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On April 9, 1968, Kansas City high schoolers, dressed in white shirts, ankle socks, and saddle oxfords, peacefully marched in front of City Hall out of dismay that their city wouldn’t close public schools for Martin Luther King, Jr.’s funeral. Next thing, police threw tear gas. Then the city exploded with firebombs, gun battles, and 1,700 National Guardsmen.

I was eleven years old watching this unfold on the snowy screen of our black and white TV, wondering how our city, known for its stockyards and horse shows, could turn to such violence. After two days of mayhem, three city blocks smoldered, six blacks lay dead, and the world shifted on its axis, at least from my perspective. I saw danger everywhere. A spring breeze could spin into a tornado. Poisonous snakes could strike from a clump of grass. A ride to Grandma’s could end in a fiery crash.

I recalled these anxious times while reading M.J. Fièvre’s A Sky the Color of Chaos, a story about a child growing up in the heart of violence, during the turbulent rise and fall of President Jean-Bertrand Aristide in Haiti. Every night she lies in bed listening to gunfire, screams of a neighbor being beaten, and footfalls of marauders running up and down her street.

Her temperamental father, who explodes with little or no provocation, runs the home that proves almost as threatening as the outside world. He beats the mother and screams at the daughters, “I’ll kill you all.”

Once her father flew into an uncontrollable rage because he couldn’t find one of his records and accuses the author of stealing it. She prepares for a beating with his belt, but the father tells her, the punishment for thieves is burning of the hands. Before the child is injured, the frantic mother discovers the misplaced album.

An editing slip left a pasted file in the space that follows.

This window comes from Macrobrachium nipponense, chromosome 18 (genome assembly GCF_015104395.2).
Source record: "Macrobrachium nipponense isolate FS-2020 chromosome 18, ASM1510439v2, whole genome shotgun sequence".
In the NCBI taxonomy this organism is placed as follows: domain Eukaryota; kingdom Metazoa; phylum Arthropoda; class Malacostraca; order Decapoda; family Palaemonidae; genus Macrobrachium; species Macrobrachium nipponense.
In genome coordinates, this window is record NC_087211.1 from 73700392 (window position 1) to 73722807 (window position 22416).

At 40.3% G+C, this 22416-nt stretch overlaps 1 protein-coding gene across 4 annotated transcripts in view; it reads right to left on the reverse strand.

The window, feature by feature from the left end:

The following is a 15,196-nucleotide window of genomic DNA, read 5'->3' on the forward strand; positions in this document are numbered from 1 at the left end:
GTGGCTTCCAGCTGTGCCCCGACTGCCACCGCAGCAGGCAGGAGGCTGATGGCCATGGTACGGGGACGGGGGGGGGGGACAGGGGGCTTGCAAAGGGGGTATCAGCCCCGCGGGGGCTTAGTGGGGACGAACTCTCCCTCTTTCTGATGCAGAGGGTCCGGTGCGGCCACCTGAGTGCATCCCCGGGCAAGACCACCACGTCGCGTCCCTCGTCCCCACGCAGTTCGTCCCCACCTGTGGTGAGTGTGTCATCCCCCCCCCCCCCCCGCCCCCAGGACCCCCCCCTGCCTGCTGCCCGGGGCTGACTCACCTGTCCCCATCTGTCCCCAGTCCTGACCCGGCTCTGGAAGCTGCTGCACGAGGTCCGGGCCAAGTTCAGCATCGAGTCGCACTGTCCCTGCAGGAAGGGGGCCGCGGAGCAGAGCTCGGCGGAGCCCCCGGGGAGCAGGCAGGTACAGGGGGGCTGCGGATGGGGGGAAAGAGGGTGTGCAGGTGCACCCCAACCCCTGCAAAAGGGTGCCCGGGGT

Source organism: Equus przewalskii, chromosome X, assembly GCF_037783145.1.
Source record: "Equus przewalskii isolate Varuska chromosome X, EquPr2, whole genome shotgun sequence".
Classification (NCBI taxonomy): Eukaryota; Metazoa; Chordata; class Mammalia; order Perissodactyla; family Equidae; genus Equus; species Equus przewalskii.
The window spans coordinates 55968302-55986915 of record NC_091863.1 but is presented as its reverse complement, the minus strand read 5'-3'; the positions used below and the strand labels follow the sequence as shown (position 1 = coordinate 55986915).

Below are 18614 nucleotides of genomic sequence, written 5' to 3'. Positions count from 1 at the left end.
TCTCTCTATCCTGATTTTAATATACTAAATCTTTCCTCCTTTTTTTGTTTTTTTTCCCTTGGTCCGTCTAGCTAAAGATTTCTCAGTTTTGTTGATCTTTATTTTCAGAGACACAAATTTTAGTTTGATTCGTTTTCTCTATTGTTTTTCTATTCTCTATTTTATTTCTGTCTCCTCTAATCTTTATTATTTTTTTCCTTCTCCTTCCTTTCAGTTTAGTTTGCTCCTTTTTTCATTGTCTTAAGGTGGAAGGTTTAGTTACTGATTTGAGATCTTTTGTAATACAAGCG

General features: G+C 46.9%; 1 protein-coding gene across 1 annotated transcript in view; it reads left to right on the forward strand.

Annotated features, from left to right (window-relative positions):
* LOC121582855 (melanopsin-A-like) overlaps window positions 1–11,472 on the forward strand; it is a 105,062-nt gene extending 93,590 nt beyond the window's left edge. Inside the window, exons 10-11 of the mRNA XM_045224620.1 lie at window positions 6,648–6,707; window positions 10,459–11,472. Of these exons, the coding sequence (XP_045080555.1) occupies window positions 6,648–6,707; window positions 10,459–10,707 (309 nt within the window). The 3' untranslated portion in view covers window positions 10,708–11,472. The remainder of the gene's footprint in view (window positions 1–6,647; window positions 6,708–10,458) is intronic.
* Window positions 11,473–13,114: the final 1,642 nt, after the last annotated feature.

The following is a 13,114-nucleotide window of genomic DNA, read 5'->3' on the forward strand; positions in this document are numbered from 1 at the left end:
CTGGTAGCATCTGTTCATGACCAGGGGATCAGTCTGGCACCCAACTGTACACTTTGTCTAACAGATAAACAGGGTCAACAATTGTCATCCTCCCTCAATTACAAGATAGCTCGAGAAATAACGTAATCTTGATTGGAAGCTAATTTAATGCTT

At twelve, Fièvre uses her candy money to buy a knife, which she tucks into her school uniform. “I could imagine stabbing or slashing,” she writes, “the knife between me and the threat—whatever its face. I could save myself with it, cut my way out.”

When her classmate Juliet is murdered, Fièvre grasps the knife even tighter. “Juliet is dead because she let her guard down,” the author writes. “For one minute, for one second, she forgot, we are not safe.”

Fièvre not only builds tension by allowing us to see terror through the eyes of a child who must resort to defending herself with this paradoxical instrument—the knife. It might save her during an attack, but it also emboldens her to act out and become more aggressive. She bullies her classmates and taunts even her father. “[He] dropped his fork loudly onto his plate,” she writes. “I held his gaze—his eyes huge, dilated, fixed intently on me…. He had that mad look about him, that thickened, ‘I’ll break your face’ demeanor that would frighten anyone.”

The knife is yet another symbol of Fièvre’s desperation to find stability in a nonsensical world, where her father believes demons are possessing their house and the sister attempts suicide by jumping off the balcony. Violence begets violence. In a fit of rage and frustration, the author uses the knife to hack into the wooden lockers in the school gym. Later she throws a bottle of Fanta at her sister, spraying her with glass.

A Sky the Color of Chaos is a harrowing story. The footnotes shed some light on political events and define Haitian terms, but, for me, they pulled me out of the narrative, often sending me on a factual hunt across the Internet. Tucking this information into the narrative might have been less distracting, even adding to the narrative’s tension.

Even so, I was totally absorbed in this story. By puberty, Fièvre’s desperation to leave Haiti pushes her into the clutches of several dangerous men. How she survives and overcomes all these obstacles is a feat of courage and determination, creating a page-turning narrative.


Debbie Hagan is book reviews editor for Brevity and former editor-in-chief of Art New England. She is author of Against the Tide, and her essays and prose have appeared in Brain, Child, Boston Globe Magazine, and the anthology Dime Story.